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July 2019: Sacred Datura

Jimson Weed or Sacred Datura (Datura wrightii) is a fairly common herbaceous perennial plant in the nightshade family (Solanaceae). Datura can be found from Mexico, throughout most of the Southwestern United States and up into the upper reaches of Northern California where it grows alongside roads, ditches, and sandy washes from 1,000 to 6,000 feet in elevation. It is fairly common along Putah Creek.

It is easily recognized by its large showy white flowers and dark green grayish velvety stems and leaves.  The flowers are the most striking feature, being sweetly fragrant white trumpets up to 20 centimeter (8 inches) long, often tinted purple, especially at the margin or in the throat. There are five narrow points spaced symmetrically around the rim. Flowers fully open in the evening and wither a few hours after sunrise the following morning; in cloudy weather or in part shade, they may open earlier and last longer. It can bloom from April to October. The leaves are broad and rounded at the base, tapering to a point, often with wavy margins. The fruit is spiny and conspicuous. Along Putah Creek the plants are shrub-like, sometimes attaining a height of 2-3 feet, but they can grow substantially larger depending on the local conditions.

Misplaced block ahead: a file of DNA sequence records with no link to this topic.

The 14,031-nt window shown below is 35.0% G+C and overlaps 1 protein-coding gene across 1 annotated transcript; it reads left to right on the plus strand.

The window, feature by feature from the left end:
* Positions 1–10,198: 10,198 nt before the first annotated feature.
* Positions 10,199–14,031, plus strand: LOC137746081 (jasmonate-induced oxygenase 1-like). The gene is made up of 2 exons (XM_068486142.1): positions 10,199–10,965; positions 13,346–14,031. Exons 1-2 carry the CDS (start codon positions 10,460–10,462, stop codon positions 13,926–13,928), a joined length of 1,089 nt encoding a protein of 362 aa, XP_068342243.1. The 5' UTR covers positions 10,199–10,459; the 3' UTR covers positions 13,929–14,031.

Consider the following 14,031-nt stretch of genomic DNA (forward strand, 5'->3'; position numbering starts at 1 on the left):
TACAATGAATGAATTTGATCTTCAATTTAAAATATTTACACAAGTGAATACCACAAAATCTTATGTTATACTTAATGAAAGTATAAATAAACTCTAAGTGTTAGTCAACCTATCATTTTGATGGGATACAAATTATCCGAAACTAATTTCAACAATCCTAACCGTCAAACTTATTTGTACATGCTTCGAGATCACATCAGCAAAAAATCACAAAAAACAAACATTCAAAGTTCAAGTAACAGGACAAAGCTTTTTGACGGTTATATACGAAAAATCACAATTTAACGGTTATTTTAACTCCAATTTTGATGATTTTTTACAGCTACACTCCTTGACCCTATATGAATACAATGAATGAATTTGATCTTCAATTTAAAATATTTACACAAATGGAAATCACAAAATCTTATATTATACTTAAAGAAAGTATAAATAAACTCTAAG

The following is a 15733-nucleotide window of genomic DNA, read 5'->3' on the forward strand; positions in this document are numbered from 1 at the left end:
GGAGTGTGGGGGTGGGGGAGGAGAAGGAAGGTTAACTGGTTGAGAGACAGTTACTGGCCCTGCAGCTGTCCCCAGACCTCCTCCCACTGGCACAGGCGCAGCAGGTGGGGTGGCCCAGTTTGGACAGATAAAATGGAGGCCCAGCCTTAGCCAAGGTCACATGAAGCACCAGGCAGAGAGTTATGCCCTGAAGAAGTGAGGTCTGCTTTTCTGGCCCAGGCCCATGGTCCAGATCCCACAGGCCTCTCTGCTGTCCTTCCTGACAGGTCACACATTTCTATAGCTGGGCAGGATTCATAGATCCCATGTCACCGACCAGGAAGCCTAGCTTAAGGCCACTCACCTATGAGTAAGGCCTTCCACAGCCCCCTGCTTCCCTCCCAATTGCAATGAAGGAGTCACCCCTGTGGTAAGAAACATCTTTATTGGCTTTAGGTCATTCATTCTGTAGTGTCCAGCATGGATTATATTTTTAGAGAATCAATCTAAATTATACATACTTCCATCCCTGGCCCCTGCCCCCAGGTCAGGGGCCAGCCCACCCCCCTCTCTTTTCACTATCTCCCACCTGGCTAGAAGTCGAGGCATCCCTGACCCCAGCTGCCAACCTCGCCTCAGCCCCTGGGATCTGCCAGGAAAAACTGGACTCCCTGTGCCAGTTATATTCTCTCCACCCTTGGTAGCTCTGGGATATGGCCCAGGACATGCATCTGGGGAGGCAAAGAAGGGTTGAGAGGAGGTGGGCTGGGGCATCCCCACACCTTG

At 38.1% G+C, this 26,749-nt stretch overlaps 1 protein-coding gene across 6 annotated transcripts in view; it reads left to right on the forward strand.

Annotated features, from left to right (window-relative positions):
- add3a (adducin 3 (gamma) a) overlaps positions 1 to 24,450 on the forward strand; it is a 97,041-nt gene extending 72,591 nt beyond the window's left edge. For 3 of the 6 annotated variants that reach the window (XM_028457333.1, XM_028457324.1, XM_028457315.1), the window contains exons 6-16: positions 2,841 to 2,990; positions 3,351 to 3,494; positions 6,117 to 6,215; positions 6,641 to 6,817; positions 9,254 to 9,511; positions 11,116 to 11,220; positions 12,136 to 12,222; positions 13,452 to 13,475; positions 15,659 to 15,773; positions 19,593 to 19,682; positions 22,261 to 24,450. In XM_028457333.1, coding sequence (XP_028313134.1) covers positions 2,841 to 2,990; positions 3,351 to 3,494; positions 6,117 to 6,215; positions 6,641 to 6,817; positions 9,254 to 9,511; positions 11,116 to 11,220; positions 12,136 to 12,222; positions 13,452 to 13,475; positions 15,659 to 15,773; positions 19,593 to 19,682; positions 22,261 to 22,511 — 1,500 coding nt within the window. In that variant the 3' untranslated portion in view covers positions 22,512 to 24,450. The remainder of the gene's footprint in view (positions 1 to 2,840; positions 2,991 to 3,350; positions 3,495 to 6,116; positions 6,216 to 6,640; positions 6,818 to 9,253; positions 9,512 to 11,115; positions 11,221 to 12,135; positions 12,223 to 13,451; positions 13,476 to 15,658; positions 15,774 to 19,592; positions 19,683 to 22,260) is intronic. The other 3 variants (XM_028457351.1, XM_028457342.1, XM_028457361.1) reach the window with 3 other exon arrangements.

Among the Zuni people, the powdered root of the Sacred Datura is given as an anesthetic and a narcotic for surgery. They would also apply a poultice of root and flower meal to wounds to promote healing.

Datura flowers are fragrant and are pollinated at night by hawkmoths which hover like hummingbirds and unfurl a very long proboscis that extends into the floral tube to reach the nectar. The Carolina sphinx (Manduca sexta), also known as the tomato hornworm, has a well-studied mutualistic relationship with Datura where it pollinates the flowers and also is the host plant to its larvae.

Like many ornamental or edible garden plants in the nightshade family (i.e. tomato, potato, tomatillo and the endless varieties of peppers and chilis), Datura is considered poisonous.  All parts of Datura contain toxic alkaloids with the seeds having the highest concentrations. Livestock and people have been fatally poisoned by ingesting the plant. After eating Datura leaves, one of our family guinea pigs took 3 days to recover. However, Datura is an attractive long-blooming, low-water garden plant that does best in well-drained soils.